Many new subdivisions that are being built in Texas today contain restrictive covenants that require mandatory membership in the Property Owners Association (POA).These restrictive covenants give the POA the right to collect membership dues and other assessments for maintaining common areas. Typically, these restrictive covenants also give the POA control over architectural decisions concerning the homes located in the subdivision and allow for imposition of fines for failing to comply with the POA ‘s rules and regulations. But what happens when you lose your job or suffer from some other financial crises, such as a divorce, and you are having trouble making ends meet and the POA notifies you that your home is being foreclosed on for failing to pay your membership dues to the POA. To address the problems with POA run amuck, Texas has passed the Residential Property Owners Protection Act which is contained in Chapter 209 of the Texas Property Code.
Chapter 209 of the Texas Property Code applies only to a residential subdivision that is subject to restrictions or provisions in a declaration that authorize the POA to collect regular or special assessments on all or a majority of the property in the subdivision and applies only to a POA that requires mandatory membership in the association for all or a majority of the owners of residential property within the subdivision.
Sections 209.009 through 209.011 regulate the POA’s foreclosure rights. A POA may not foreclose a POA ‘s assessment lien if the debt securing the lien consists solely of fines assessed by the association or attorney’s fees incurred by the association solely in connection with the fines assessed by the association.
A POA that conducts a foreclosure sale of an owner’s lot must send to the lot owner and to each lienholder of record, not later than the 30th day after the date of the foreclosure sale, a written notice stating the date and time the sale occurred and inform the lot owner and each lienholder of the right to redeem the property. The notice must be sent by certified mail, return receipt requested, to:
- the lot owner’s last known mailing address, as reflected in the records of the property owners’ association;
- the address of each holder of a lien on the property subject to foreclosure evidenced by the most recent deed of trust filed of record in the real property records of the county in which the property is located; and
- the address of each transferee or assignee of a deed of trust who has provided notice to the POA of such assignment or transfer.
The owner of property in a residential subdivision or a lienholder of record may redeem the property from any purchaser at a sale foreclosing a POA’s assessment lien not later than 180 days after the date the association mails written notice of the sale to the owner and the lienholder. A person who purchases property at a sale foreclosing a POA ‘s assessment lien may not transfer ownership of the property to a person other than a redeeming lot owner during the redemption period.
To redeem property purchased by the POA at the foreclosure sale, the lot owner or lienholder must pay to the association all amounts due the association at the time of the foreclosure sale; interest from the date of the foreclosure sale to the date of redemption on all amounts owed the association; costs incurred by the association in foreclosing the lien and conveying the property to the lot owner, including reasonable attorney’s fees; any assessment levied against the property by the association after the date of the foreclosure sale; any reasonable costs incurred by the association, including mortgage payments and costs of repair, maintenance, and leasing of the property; and the purchase price paid by the association at the foreclosure sale less any amounts due the association that were satisfied out of foreclosure sale proceeds.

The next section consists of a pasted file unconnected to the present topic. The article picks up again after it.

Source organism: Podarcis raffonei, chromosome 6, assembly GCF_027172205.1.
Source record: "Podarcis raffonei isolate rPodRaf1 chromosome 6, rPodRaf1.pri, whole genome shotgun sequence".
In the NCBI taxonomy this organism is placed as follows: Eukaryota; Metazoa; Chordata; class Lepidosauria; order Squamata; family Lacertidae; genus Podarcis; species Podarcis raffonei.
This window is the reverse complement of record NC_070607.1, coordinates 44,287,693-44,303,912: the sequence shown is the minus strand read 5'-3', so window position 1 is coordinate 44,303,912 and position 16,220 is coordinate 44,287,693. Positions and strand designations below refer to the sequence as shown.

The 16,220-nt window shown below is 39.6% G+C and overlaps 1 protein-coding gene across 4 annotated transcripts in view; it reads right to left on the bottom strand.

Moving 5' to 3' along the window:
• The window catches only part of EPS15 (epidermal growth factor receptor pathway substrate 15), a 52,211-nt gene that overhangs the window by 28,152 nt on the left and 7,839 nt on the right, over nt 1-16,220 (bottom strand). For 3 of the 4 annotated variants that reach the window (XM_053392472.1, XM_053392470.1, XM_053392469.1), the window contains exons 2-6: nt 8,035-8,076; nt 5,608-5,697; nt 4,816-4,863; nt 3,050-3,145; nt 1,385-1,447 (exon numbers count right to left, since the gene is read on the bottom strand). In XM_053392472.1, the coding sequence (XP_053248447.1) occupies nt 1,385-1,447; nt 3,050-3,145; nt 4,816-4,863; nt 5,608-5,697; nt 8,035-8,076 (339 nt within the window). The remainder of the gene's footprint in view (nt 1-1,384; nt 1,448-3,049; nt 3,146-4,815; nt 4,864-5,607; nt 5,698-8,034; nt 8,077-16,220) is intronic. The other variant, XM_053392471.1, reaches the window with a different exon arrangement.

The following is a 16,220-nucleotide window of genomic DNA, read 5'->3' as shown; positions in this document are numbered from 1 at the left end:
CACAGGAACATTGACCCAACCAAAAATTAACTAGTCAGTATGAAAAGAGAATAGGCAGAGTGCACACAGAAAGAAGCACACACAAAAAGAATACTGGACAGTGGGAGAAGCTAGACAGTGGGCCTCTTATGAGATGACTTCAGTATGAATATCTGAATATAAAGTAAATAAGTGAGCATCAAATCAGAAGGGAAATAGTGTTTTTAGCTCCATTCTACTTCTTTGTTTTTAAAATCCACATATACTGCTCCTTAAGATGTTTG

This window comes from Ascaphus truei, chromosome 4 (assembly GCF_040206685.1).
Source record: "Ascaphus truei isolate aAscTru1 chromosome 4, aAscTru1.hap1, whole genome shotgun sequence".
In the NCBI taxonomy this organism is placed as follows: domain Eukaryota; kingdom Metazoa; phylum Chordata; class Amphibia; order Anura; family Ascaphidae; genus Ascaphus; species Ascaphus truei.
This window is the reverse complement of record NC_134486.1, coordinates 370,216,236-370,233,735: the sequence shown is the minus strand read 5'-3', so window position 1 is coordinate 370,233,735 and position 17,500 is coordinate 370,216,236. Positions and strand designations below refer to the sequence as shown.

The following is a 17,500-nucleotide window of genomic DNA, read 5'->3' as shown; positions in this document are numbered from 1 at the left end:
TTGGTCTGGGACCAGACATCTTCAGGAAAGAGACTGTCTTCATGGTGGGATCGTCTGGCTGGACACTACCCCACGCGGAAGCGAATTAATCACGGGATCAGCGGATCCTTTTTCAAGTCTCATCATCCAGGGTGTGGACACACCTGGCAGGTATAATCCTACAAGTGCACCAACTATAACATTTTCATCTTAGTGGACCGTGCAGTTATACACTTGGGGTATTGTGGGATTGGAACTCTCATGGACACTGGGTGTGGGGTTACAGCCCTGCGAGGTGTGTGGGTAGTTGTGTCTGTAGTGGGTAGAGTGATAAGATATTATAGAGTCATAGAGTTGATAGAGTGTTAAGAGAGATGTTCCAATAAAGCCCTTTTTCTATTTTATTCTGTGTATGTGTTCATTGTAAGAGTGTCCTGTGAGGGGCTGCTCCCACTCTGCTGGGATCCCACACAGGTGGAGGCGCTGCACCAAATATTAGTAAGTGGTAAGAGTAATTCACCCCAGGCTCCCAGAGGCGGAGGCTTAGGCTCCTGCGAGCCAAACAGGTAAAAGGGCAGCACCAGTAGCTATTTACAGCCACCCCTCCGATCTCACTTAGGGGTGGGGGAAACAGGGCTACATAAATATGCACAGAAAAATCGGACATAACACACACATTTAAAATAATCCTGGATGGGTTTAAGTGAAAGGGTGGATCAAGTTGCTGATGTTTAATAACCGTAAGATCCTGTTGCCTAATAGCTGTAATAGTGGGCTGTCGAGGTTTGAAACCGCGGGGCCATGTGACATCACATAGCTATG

If, before the expiration of the redemption period, the redeeming lot owner or lienholder fails to record the deed from the foreclosing purchaser or fails to record an affidavit stating that the lot owner or lienholder has redeemed the property, the lot owner’s or lienholder’s right of redemption as against a bona fide purchaser or lender for value expires after the redemption period.
If the POA purchases the property at foreclosure, all rent and other income collected by the association from the date of the foreclosure sale to the date of redemption shall be credited toward the amount owed the association, and if there are excess proceeds, they shall be refunded to the lot owner. Property that is redeemed remains subject to all liens and encumbrances on the property before foreclosure.
After the redemption period expires without a redemption of the property, the POA or third party foreclosure purchaser must record an affidavit in the real property records of the county in which the property is located stating that the lot owner or a lienholder did not redeem the property during the redemption period or any extended redemption period.
At the Law Office of Stephen O’Rear, P.C we help people who have disputes with their Property Owners’ Association.